Jump List? Or what should we call it?

Posted by Barbara Inge Karsch on October 14, 2010

Giving a new concept a name in a source language often leads directly to the question of what to do with it in another language. This seems like a problem for target terminologists and translators, right? It isn’t. Marketing, branding and content publishing folks listen up!

We have just created a new term or appellation according to best practices from ISO 704. Now, what do we call it in the target language? What do we do with new designations, such as Azure or jump list? Well, the same best practices apply for target language terms as well. But there is a difference for terms and appellations.image

Terms represent generic concepts. They are the parent concept or superordinate to other concepts. The concept called “operating system” in English has many different subordinate concepts, e.g. Windows, Linux, or Mac OS. Many times generic concepts have native-language equivalents in other languages. Of course, a particular language may borrow a term from another language, a direct loan. But that should be a deliberate term formation method and it is just one of them, as discussed in What I like about ISO 704.

An appellation represents an individual concept, one that is unique. Like you and me. And just as our parents gave us names that should represent us to the world—some very common and transparent, others peculiar or extraordinary—products get names that represent them to buyers. The criteria for good formation are weighted slightly differently than they are when used during new term formation: An appellation might be deliberately not transparent or consistent with the rest of the subject field. After all, it is a new product that is supposed to stand out. And it might be deliberately in another language.

Windows Azure™ is the appellation for “a cloud services operating system that serves as the development, service hosting and service management environment for the Windows Azure platform,” according to the official website. If we leave aside the trademark for a moment, nobody in their right mind would use the literal translations “Fenster ‘Azurblau’”, “Fenêtre bleu” or “Finestra azzurra”.  image

Once again, I find ISO 704 very helpful: “Technically, appellations are not translated but remain in their original language. However, an individual concept may have an appellation in different languages.” Good examples are international organizations which tend to have appellations in all languages of the member states, such as the European Union, die Europäische Union, or l’Union européenne.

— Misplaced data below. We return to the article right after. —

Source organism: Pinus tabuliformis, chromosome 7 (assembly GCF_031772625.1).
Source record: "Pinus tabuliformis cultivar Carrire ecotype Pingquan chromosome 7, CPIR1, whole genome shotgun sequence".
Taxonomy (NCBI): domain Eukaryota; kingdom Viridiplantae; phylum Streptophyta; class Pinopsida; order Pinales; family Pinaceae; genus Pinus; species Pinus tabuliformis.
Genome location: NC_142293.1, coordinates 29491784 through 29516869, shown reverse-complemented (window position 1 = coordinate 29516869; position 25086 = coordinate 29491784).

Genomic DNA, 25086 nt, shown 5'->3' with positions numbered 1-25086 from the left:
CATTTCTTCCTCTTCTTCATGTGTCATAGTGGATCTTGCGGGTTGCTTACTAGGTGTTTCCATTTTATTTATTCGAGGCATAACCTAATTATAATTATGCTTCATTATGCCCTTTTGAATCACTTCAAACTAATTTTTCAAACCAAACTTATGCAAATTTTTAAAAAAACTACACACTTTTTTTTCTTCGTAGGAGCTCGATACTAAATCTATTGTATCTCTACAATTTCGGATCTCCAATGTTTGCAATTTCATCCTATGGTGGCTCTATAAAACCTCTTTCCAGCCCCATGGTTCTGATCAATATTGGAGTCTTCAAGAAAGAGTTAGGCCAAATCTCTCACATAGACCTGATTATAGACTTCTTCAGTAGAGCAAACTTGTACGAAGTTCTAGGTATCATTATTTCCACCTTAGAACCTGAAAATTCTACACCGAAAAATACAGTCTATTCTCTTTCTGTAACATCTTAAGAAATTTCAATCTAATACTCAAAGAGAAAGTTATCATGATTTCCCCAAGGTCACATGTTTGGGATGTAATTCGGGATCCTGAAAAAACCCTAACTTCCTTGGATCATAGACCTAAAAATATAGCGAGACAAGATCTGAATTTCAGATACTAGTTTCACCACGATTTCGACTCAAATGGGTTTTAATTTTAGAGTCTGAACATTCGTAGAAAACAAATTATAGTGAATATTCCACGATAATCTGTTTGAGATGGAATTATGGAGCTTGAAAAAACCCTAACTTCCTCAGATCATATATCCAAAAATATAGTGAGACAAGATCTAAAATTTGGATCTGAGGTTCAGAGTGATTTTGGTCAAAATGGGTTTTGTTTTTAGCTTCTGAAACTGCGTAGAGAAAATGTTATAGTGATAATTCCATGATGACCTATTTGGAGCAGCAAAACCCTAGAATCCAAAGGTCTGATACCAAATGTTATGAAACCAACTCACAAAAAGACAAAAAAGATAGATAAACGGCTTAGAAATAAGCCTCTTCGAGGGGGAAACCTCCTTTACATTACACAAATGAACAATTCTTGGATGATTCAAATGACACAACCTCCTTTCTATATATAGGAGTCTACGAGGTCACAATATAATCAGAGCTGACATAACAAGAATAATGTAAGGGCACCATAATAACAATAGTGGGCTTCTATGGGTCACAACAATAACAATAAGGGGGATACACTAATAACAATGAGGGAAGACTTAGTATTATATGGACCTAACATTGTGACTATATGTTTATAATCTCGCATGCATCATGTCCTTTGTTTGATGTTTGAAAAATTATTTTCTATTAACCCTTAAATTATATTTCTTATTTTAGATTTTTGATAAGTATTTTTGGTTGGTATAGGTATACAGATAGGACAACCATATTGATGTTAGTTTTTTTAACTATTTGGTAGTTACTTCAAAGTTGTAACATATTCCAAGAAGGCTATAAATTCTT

ISO 704 goes on to say that “whether an individual concept has an appellation in more than one language depends on the following:

  • The language policy of a country;
  • How internationally well known the concept is;
  • The multilingual nature of the entity in question;
  • The need for international cooperation and relations.”

Based on this, it is pretty clear that an international organization would have an appellation in each of the languages of the member states. What about product names, such as Windows Azure? As terminologists for the target market, we should make recommendations in line with the above.

That is exactly what happened with a new feature for Windows 7, called Jump List in English. The message from the marketing department was that it was to remain in English even in the localized versions of Windows. But the problem wasn’t that simple.Example of a jump list

There are actually two concepts hidden behind this name:

  • Jump List: The Windows feature that allows users to display jump lists.
    • A unique feature and therefore an individual concept.
    • An appellation.
  • jump list: A list associated with programs pinned to the taskbar or Start menu.
    • A generic concept that can happen multiple times even within one session.
    • A technical term.
    • Erroneously capitalized in English.

Generally, when a new feature is introduced the feature gets a name and many times, the individual instances of the feature take on a term derived from the feature name. In this case, the feature was named Jump List and the instances were called Jump Lists. The later should not be uppercase and is in many instances not uppercase. But the two concepts were not differentiated, let alone defined up front.

So, when the German localizers got the instruction to keep the English term for all instances of the concept, they had a problem. They would have gotten away with leaving the appellation in English (e.g. Jump List-Funktion), but it would have been nearly impossible to get the meaning of the generic concept across or even just read the German text, had the term for the generic concept been the direct loan from the English. We could argue whether the literal translation Sprungliste represents the concept well to German users.

Naming is tricky, and those who name things must be very clear on what it is they are naming. Spelling is part of naming, and casing is part of spelling. Defining something upfront and then using it consistently supports clear communication and prevents errors in source and target texts.

Posted in Advanced terminology topics, Branding, Coining terms, Content publisher, Interesting terms, Terminologist, Terminology principles, Theory, Translator | Tagged: , , , , | 2 Comments »

You say Aaaazure, I say Azuuuure…

Posted by Barbara Inge Karsch on October 7, 2010

Two years after the then new cloud-computing technology by Microsoft was named Windows Azure, Microsoft employees and partners are still wondering how to pronounce the name. Is that a good thing for product branding? Probably not.Products from Geberit